I’ve stumbled across the same line several times in radical feminist spaces: Gender is a hierarchy.
Sex is a hierarchy: male above female, man above woman, boy above girl. But gender, which even WHO, the World Health Organization, defines as masculinity or femininity, is a patriarchal construct much more complex than a simple hierarchy — gender is a system by which patriarchy rewards conformity. Framing gender as a hierarchy too easily leads to men being categorized as more oppressed than women. That’s my thesis here, so please pay attention to this line: Framing gender as a hierarchy too easily leads to men being categorized as more oppressed than women.
Radical feminism takes the stance — inherently — that gender is fake, a construct of patriarchy by and for the benefit of men; gender is invalid. For this reason alone it would seem that framing gender as a hierarchy is a waste of time. But even more, the concept of gender is so complex, and flexible in meanings, that it becomes more than a waste of time — gender reinforces anti-feminism. I’m picky on language. If you know me, you know that. But it’s for one reason alone — political expediency. If we don’t hone our definitions, they get used against us and weaken our movement. We have too few with too much to accomplish. Save energy: Get the definitions of the words we need to work for us, not against us.
Sex and ‘gender’ do overlap. Males are required to be masculine and females feminine: masculine men and feminine women conform to patriarchy’s “gender.” They are BOTH rewarded, even as the hierarchy of sex places men above women. This is an integral part of my thesis — Patriarchy is invested in seeing masculinity as an integral part of being male and femininity of being female, because if these things appear innate and sex-linked then patriarchy’s hand in the definitions remains invisible; it’s just the way it is. I accept here that patriarchy has the power to define words, and unless we have a great deal of energy to spare (we don’t), it’s probably best to use their definitions so long as they don’t damage our movement. In this case they don’t. Masculinity is expected of men, and femininity of women. Gender equals mandated sex roles.
And so what of ‘feminine men’ and ‘masculine women’? They. Don’t. Exist. Neither does “cis,” which is supposed to mean the sex that an individual feels they are, on the inside, conforms to what the culture around them believes them to be. Generally sex gets conflated with gender, so that it’s a matter of one’s “gender identity” being consistent or not, within that artificial “cis.” “Femininity identity” would be a stretch were it that clearly spelled out, and I suspect this is why the sex/gender identity obfuscation is so common — it hides the phoniness of “cis.”
Where individuals don’t conform to the assigned sex roles (a.k.a. ‘gender’), for example M2Ts (male-to-‘transgender’ persons), they may appear to be more oppressed by ‘femininity’ than are those for whom ‘femininity’ is REQUIRED, women. To transgenderists, the hierarchy, based on gender, looks something like this:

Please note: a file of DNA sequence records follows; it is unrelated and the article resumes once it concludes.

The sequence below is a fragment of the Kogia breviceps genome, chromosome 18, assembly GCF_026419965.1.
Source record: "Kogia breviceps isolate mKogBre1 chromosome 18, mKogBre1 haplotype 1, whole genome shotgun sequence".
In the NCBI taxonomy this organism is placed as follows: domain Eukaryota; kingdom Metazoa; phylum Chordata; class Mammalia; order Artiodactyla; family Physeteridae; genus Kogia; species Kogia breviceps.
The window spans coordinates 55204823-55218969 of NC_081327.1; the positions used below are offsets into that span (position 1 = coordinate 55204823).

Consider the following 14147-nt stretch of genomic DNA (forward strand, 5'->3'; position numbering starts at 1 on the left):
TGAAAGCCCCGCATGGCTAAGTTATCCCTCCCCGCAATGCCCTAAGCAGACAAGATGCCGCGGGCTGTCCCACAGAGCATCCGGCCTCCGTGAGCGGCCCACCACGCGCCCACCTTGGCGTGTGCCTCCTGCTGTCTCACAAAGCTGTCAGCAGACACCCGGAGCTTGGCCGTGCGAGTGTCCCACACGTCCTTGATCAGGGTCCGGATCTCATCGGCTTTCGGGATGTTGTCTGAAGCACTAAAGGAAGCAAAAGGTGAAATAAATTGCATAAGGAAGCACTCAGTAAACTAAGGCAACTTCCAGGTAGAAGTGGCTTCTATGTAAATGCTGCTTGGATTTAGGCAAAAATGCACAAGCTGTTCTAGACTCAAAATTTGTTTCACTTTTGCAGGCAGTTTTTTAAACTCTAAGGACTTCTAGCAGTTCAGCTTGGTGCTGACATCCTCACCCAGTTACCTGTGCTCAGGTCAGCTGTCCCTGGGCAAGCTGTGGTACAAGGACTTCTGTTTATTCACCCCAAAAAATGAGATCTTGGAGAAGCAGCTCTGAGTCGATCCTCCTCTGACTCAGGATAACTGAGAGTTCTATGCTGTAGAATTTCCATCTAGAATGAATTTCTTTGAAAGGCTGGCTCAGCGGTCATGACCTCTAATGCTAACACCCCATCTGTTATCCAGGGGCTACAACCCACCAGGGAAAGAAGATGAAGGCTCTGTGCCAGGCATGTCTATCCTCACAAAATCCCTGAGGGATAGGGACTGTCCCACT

The Transgenderist Hierarchy:
MASCULINE men (CIS-gendered)
FEMININE women (CIS-gendered)
MASCULINE women (not-CIS)
FEMININE men (not-CIS)
As soon as you allow for “masculine women,” you give credibility to “gender.” Even more, you’re giving credibility to “feminine men” being MORE oppressed than women.
Nowhere else — except in the appropriation of First Nations identity — have people accepted that a person can “feel” their way into being something they clearly aren’t. Why this generosity only comes up with respect to sex — and to a very marginalized, much-genocided race — is telling. Women (of all races) and People Shoved Onto Reservations are not seen as valid beings, their oppressions not believed to be legitimate or important.
Some feminists have been so generous as to allow ‘woman’ to become a “gender” word, shared with M2Ts; they say “transwomen” for t-cult men. I think it’s due to a misinterpretation of Simone de Beauvoir’s famous “One is not born, but rather becomes, a woman.” At any rate, these generous feminists are giving away our ability to name ourselves. We need a word that means adult human female — SEX, not gender — and ‘woman’ is that word.
Remember that gender is a patriarchal construct created for the benefit and maintenance of male power. So to be comfortable with one’s gender, to be this “cis,” means that a person is either a doormat, if female, or a brick wall, if male. What’s really missing with the emphasis on the imaginary “cis” is that there is no comfort for anyone in gender. There is comfort for men in being the superior sex. To translate: this means that there is no hierarchy of gender, it doesn’t work for gender — gender is imaginary, and even within this imaginary framing it is far too complex to be a simple hierarchy; there is a sex hierarchy, and men are on top. The sex hierarchy looks exactly like this:
MEN and BOYS
WOMEN and GIRLS
Onto the complexity. Within the reality claimed by patriarchy, which owns the arena in which gender plays out, Male = ‘masculine,’ or that male becomes an outcast; Female = ‘feminine,’ likewise. There are four categories still, but I’ve already pointed out that masculine women and feminine men don’t exist, can’t exist, within patriarchy’s definitions. Men are masculine or they’re just not real men; ditto for women and femininity. Nor is there ‘cis’; the nonconformists would simply outcasts, for need of a term. At first I thought the breakdown of the four categories would be more like this: